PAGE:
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Monasterio and Television New Zealand Ltd - 2015-078 (1 March 2016)

On an episode of Seven Sharp, the hosts discussed the Trans-Pacific Partnership (TPP) and interviewed a law professor. The professor explained the contrast between the dispute resolution mechanisms of the TPP and those of the World Trade Organisation (WTO). After the interview, one host asked the other, ‘So these foreign countries could potentially hold the government for ransom down the track? Surely it goes both ways; surely we’ll have some control’. The other host replied, ‘Of course it does. Who did we take to the WTO? We’ve taken a number of countries to the WTO…’ The Authority did not uphold a complaint that this was misleading in that it suggested that TPP disputes would go through a similar process as the WTO, when in fact this was not the case for investor-state disputes. The host’s statement was not technically inaccurate as it appeared to refer to state-to-state disputes rather than investor-state disputes. Additionally, the professor had already articulated the key concepts well, so when viewed as a whole the item would not have misled viewers.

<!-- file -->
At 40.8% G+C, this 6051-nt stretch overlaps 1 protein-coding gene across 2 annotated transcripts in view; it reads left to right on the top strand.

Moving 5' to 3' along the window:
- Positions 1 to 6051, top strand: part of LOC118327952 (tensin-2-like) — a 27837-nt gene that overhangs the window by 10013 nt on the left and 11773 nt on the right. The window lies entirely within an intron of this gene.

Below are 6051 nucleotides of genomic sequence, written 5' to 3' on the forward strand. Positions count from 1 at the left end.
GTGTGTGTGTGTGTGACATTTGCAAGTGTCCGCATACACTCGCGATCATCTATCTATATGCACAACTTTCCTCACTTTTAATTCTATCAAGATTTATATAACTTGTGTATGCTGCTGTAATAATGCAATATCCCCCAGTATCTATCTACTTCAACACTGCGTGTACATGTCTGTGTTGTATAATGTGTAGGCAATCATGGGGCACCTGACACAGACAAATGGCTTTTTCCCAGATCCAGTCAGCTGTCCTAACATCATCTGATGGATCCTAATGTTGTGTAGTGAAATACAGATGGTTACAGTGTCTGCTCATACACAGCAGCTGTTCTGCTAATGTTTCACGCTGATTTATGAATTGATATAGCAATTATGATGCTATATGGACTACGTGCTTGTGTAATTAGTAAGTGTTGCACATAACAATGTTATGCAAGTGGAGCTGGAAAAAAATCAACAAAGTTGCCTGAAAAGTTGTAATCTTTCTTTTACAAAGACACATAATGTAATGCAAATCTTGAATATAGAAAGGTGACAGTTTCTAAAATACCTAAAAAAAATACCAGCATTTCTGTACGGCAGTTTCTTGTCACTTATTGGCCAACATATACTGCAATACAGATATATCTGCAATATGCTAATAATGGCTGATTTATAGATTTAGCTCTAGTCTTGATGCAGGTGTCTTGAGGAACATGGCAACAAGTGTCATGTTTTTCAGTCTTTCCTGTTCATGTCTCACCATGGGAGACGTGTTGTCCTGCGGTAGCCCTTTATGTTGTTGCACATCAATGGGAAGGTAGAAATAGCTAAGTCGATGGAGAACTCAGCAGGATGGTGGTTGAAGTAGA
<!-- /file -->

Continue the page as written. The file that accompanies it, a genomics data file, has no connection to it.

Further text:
Not Upheld: Accuracy     

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Wildman and MediaWorks TV Ltd - 2015-075 (4 May 2016)